From Russia With Love of Choral Tradition
From medieval chants to premieres, the third International Russian Choral Music Festival gets underway Aug. 3 in San Francisco and runs through Aug. 10. It's the first West Coast series of concerts presenting selected music of the Russian choral tradition. Many of the pieces are jewels of rare Russian choral works, some never sung outside of Russia, according to festival organizers.
"It's always easy to perform something very well known," said Festival Director Irina Shachneva, in a telephone interview. "I wanted to bring unfamiliar Russian choral music to Bay Area audiences."
Shachneva directed the two previous international Russian choral music festivals in Boston, where she lived for nearly two decades. Two years ago she moved to California to become the artistic director of Slavyanka, the a capella male and female vocal ensembles.
Festival performances will hopscotch between San Francisco and Berkeley. The week's four concerts will include singers from five Bay Area choirs and choruses; alumni of the Yale University Russian Chorus; guest singers from the Rachmaninoff Festival Choir of America; Andrei Nemzer, countertenor and winner of the Metropolitan Opera competition in 2011; and Mikhail Svetlov, a bass soloist from the Bolshoi Theater in Moscow.
The opening concert in San Francisco features the Slavyanka women singers, Russian liturgical and folk music compositions by Pavel Chesnokov (1877-1944) and Mikhail Konstantinov (1904-1982); traditional polyphonic songs from Russia's many regions, and the West Coast premiere of contemporary Moscow composer Boris Kalistratov’s “Life and Death.” On Aug. 7 in San Francisco, Svetlov, Nemzer and voice teacher Alexander Prokhorov, artistic director and soloist of the Commonwealth Lyric Opera in Boston, will each give a master class. Registration is required. Later that evening, Prokhorov will join a panel of scholars for a presentation on Russian choral music.
The following night, Aug. 8, in Berkeley Nemzer and Svetlov will join other singers to showcase works by the more usual suspects of Russian composers known in the West. Included on the progam will be arias and duets by Glinka, Tchaikovsky, Rimsky-Korsakov, Mussorgsky, Rachmaninov, and Prokofiev.
On Friday, Aug. 9, in San Francisco the program highlights Russian sacred and folk music for male voices, and includes ancient Greek and Kievo-Pechersky chants; choral concertos by Dmytri Bortniansky (1751-1825) and Alexander Archangelsky (1846-1924). Traditional Russian, Ukrainian, and Macedonian songs (including “Kalinka”), round out the evening. The week-long event concludes in Berkeley on Aug. 10 with major Russian choral works over the past thousand years, featuring Svetlov, Nemzer and a 100-voice festival choir, which Shachneva will conduct.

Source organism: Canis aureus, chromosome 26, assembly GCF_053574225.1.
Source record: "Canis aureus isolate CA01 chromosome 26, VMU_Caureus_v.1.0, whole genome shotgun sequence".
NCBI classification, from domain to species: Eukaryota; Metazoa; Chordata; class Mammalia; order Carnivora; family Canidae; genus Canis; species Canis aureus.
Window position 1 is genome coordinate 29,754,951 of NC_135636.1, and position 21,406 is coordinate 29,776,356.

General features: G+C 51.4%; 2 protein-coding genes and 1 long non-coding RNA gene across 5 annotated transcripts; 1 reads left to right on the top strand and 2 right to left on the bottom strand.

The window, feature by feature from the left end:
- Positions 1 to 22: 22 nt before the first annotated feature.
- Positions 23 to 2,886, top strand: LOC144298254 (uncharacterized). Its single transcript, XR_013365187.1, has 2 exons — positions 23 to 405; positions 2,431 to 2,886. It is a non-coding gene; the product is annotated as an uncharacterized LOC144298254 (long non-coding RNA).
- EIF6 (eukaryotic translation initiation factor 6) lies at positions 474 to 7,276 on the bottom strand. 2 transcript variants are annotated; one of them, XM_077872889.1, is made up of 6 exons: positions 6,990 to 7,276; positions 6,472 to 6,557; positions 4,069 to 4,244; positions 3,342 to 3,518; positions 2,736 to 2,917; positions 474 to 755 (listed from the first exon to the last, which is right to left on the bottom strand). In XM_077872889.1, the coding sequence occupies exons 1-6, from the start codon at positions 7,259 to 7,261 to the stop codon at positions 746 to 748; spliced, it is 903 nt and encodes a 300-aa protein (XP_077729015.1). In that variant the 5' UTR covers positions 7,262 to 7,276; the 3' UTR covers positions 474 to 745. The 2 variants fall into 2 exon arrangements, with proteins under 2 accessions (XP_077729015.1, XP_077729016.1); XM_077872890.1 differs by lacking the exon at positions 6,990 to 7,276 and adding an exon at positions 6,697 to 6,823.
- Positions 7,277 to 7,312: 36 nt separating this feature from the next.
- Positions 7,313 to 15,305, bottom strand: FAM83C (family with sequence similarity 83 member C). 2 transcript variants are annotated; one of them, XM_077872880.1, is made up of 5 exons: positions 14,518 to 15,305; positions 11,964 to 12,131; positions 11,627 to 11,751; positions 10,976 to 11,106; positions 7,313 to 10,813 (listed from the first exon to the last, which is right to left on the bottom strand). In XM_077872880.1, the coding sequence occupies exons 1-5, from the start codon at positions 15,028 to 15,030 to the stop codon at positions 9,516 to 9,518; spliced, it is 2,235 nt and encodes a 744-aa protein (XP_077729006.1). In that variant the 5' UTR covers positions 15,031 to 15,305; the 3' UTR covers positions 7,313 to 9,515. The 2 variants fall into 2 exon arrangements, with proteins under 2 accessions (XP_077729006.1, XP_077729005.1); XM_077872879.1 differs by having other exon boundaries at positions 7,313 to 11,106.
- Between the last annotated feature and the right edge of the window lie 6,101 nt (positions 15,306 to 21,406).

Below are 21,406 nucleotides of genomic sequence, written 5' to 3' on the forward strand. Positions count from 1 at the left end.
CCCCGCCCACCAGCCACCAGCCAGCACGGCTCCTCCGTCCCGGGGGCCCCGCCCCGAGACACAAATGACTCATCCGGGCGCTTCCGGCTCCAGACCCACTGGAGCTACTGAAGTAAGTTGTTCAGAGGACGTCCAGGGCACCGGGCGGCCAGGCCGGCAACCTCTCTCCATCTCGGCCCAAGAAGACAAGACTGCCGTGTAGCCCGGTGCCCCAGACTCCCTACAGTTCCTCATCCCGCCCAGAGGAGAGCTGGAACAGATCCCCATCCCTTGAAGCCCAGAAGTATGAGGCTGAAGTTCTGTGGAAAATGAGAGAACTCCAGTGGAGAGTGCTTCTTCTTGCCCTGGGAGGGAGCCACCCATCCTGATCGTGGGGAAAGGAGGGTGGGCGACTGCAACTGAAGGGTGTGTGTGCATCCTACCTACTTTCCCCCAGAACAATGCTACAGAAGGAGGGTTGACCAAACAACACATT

The festival will offer extensive program notes at each concert and workshops on Russian repertoire for choirs and choruses as well as background on the Russian Orthodox church and church music. Choral conductors can learn tips to introducing Russian repertoire, including pronunciation guides. And there will be online activities connecting the festival with wider audiences and participants.
The tradition of Russian choral music began at the end of the 10th century, when choirs sang a capella as part of the liturgy in the Russian Orthodox Church, according to Shachneva. Her Slavyanka singers urged her to bring the festival she built in Boston to the Bay Area. "I met very enthusiastic people in Slavyanka who wanted to know more about Russian choral music," said Shachneva, who was born in the former Soviet Union and graduated from the Gorki music conservatory.
Will the festival become a recurring Bay Area event? "Hopefully, in two years," said Shachneva, calling the festival a gathering and an opportunity to bring musical groups together. "Russian music must be a part of American culture, not something ornamental."
For information about individual Festival events, please go to International Russian Choral Music Festival's organization page.